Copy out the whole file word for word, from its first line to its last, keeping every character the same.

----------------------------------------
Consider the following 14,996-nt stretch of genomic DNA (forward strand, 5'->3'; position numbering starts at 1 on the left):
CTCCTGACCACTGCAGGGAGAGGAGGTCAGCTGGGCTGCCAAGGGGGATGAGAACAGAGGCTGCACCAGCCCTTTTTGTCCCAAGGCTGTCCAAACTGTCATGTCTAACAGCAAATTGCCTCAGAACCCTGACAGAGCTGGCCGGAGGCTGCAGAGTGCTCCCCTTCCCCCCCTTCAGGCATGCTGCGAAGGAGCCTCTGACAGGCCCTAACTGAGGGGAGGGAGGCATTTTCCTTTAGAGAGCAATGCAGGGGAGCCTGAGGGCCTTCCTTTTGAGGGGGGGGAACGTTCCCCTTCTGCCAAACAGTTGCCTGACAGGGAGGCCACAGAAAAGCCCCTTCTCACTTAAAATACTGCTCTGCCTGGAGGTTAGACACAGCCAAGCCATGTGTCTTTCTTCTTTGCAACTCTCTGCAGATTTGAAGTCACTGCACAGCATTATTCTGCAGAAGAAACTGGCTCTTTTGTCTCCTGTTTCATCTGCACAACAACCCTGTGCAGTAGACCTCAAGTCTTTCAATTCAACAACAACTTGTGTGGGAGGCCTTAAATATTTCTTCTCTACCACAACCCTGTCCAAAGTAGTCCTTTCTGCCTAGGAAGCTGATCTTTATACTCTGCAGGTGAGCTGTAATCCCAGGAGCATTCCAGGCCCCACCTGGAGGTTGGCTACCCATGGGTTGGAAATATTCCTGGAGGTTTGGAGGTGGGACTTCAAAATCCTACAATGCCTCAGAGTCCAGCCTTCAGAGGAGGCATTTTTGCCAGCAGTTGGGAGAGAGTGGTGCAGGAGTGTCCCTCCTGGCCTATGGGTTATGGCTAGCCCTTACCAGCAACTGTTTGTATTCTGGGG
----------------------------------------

Consider the following 14,996-nt stretch of genomic DNA (forward strand, 5'->3'; position numbering starts at 1 on the left):
CTCCTGACCACTGCAGGGAGAGGAGGTCAGCTGGGCTGCCAAGGGGGATGAGAACAGAGGCTGCACCAGCCCTTTTTGTCCCAAGGCTGTCCAAACTGTCATGTCTAACAGCAAATTGCCTCAGAACCCTGACAGAGCTGGCCGGAGGCTGCAGAGTGCTCCCCTTCCCCCCCTTCAGGCATGCTGCGAAGGAGCCTCTGACAGGCCCTAACTGAGGGGAGGGAGGCATTTTCCTTTAGAGAGCAATGCAGGGGAGCCTGAGGGCCTTCCTTTTGAGGGGGGGGAACGTTCCCCTTCTGCCAAACAGTTGCCTGACAGGGAGGCCACAGAAAAGCCCCTTCTCACTTAAAATACTGCTCTGCCTGGAGGTTAGACACAGCCAAGCCATGTGTCTTTCTTCTTTGCAACTCTCTGCAGATTTGAAGTCACTGCACAGCATTATTCTGCAGAAGAAACTGGCTCTTTTGTCTCCTGTTTCATCTGCACAACAACCCTGTGCAGTAGACCTCAAGTCTTTCAATTCAACAACAACTTGTGTGGGAGGCCTTAAATATTTCTTCTCTACCACAACCCTGTCCAAAGTAGTCCTTTCTGCCTAGGAAGCTGATCTTTATACTCTGCAGGTGAGCTGTAATCCCAGGAGCATTCCAGGCCCCACCTGGAGGTTGGCTACCCATGGGTTGGAAATATTCCTGGAGGTTTGGAGGTGGGACTTCAAAATCCTACAATGCCTCAGAGTCCAGCCTTCAGAGGAGGCATTTTTGCCAGCAGTTGGGAGAGAGTGGTGCAGGAGTGTCCCTCCTGGCCTATGGGTTATGGCTAGCCCTTACCAGCAACTGTTTGTATTCTGGGG